The Weekly Newsletter of MIT Linguistics

Issue of Monday, December 11th, 2023

Lecture series 12/11-12/15 - Matilde Marcolli (CalTech)

We are pleased to announce a series of five lectures by Prof. Matilde Marcolli. The lectures will be based on three recent papers by Matilde co-authored with Bob Berwick and Noam Chomsky. The talks will be hybrid. Contact Amir Anvari for any questions. 

Title: Mathematical Structure of Syntactic Merge: An Algebraic Model for Generative Linguistics 

Abstract: This series of lectures is based on work in collaboration with Noam Chomsky and Robert Berwick. The main goal is to present a mathematical formulation of Chomsky’s theory of Merge and the Strong Minimalist Thesis, and show how various aspects of the theory fall naturally into place in terms of the algebraic structure. We will discuss how one can think, in this light, about Externalization, about the difference between older forms of Minimalism and the new SMT, and about the interface between syntax and semantics.

Papers: [https://arxiv.org/abs/2311.06189], [https://arxiv.org/abs/2306.10270], [https://arxiv.org/abs/2305.18278]

Times and Locations:

  • Monday 11th of December: Room 32-D461, Time 12-1:30pm 
  • Tuesday 12th of December: Room 32-D831, Time 1-2:30pm
  • Wednesday 13th of December: Room 32-D461, Time 10-11:30am
  • Thursday 14th of December: Room 32-D461, Time 1-2:30pm
  • Friday 15th of December: Room 32-D461, Time 1-2:30pm

Please note the differences, both in time and location, of the lectures on different days.


LF Reading Group 12/13 - Johanna Alstott (MIT)

Speaker: Johanna Alstott (MIT)
Title: Trying and failing to count in dense intervals
Time: Wednesday, December 13th, 1pm - 2pm
Location: 32-D461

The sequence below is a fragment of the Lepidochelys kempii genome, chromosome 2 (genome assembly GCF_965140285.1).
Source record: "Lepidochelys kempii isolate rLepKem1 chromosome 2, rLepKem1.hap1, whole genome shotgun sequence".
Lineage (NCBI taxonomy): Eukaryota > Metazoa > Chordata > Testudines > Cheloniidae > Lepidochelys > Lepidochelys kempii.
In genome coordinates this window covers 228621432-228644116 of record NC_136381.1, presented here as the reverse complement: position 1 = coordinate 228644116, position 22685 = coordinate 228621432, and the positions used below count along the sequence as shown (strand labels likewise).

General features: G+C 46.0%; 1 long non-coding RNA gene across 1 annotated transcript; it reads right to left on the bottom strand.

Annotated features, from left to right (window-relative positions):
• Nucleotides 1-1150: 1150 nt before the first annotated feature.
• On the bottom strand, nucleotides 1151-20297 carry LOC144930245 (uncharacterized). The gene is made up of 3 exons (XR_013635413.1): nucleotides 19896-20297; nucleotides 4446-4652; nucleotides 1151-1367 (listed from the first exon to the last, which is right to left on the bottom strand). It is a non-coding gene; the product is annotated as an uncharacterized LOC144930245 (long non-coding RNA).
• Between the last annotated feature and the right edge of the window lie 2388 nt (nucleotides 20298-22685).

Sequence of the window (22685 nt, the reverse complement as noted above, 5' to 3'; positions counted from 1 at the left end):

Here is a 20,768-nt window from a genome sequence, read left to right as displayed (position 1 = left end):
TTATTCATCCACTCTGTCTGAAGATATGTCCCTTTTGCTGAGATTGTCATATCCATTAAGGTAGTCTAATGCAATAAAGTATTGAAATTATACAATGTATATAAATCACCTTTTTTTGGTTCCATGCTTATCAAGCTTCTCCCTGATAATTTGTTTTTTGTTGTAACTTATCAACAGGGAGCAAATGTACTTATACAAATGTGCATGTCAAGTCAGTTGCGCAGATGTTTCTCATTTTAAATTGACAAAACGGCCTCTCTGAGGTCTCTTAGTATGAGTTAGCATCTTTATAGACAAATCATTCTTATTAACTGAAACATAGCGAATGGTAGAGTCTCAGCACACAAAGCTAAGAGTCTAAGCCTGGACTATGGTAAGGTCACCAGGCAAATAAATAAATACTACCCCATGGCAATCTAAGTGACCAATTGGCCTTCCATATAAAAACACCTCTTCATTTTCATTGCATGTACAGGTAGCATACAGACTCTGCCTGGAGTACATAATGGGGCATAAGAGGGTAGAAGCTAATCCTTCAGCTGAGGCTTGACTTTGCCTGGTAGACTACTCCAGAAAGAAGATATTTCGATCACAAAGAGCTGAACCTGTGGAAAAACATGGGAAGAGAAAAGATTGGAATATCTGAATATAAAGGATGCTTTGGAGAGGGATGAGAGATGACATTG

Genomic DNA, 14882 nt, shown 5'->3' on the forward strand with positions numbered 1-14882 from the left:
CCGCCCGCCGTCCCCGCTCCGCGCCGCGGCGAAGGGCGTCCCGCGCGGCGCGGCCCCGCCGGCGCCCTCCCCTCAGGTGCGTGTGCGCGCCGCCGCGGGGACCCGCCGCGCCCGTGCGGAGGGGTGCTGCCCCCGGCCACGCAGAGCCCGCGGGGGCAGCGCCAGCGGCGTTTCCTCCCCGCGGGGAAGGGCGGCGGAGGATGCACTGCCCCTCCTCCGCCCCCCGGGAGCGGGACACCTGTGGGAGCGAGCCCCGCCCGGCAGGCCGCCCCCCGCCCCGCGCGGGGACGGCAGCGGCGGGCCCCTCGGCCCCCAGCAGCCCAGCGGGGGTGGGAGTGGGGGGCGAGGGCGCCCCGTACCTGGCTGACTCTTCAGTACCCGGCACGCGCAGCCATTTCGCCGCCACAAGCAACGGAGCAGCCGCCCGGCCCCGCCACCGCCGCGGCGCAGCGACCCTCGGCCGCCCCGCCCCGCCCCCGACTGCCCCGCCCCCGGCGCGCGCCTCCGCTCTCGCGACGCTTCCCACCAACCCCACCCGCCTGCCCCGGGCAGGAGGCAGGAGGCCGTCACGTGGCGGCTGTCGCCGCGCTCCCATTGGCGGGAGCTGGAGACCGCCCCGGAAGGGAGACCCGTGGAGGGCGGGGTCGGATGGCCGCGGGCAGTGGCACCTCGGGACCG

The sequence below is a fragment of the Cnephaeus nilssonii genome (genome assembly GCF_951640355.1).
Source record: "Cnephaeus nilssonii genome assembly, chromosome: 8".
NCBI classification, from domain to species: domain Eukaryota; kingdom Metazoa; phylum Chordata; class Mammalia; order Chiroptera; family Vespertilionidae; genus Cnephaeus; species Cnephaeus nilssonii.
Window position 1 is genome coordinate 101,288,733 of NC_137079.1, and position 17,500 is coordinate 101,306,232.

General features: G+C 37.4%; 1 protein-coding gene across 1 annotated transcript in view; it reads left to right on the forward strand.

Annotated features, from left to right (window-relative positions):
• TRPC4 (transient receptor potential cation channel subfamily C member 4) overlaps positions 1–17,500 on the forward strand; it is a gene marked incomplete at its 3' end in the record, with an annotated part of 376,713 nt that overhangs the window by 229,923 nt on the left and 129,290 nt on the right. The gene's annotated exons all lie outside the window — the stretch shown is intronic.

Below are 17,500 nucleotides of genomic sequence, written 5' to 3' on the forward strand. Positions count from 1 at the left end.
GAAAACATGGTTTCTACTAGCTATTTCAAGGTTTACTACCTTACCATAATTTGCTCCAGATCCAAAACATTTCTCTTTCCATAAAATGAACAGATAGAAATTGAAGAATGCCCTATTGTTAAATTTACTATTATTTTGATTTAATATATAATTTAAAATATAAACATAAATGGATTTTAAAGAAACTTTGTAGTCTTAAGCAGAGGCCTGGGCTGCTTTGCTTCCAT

Abstract: In this LSA practice talk, I offer a semantic analysis of a puzzling restriction on the distribution of ordinal numbers in English: while the temporal adverbials “at first” and “at last” are felicitous, putting any other ordinal in this environment is degraded (#at second, #at sixth). I know of no previous literature that discusses “at first”/”at last” or the unacceptability of #at second, #at third, etc. My analysis of “at first” and “at last” builds on the notion that assertions are relativized to a salient time interval, known in the literature as topic time (Klein 1994). On my semantics, “at first” and “at last” further relativize an assertion to a salient subinterval of the topic time that shares an infimum (first point) or supremum (last point) with it. On the assumption that time-intervals are dense, the infelicity of #at second, #at third, etc. follows from this semantics. Since “at first” and “at last” invoke the infimum and supremum of a time-interval (respectively) on my semantics, #at second will attempt to invoke the second (i.e. second earliest) point of a time-interval. Invoking the infimum or supremum of a (closed) dense interval is coherent, but invoking the second earliest point (the point closer to the infimum than any other) is not. My analysis makes interesting predictions about the interaction of “at first”/”at last” with present tense and with frame adverbials, and it paves the way for an account of why ordinals are forbidden in related “at”-modifiers with superlatives (e.g. at most vs. #at second most).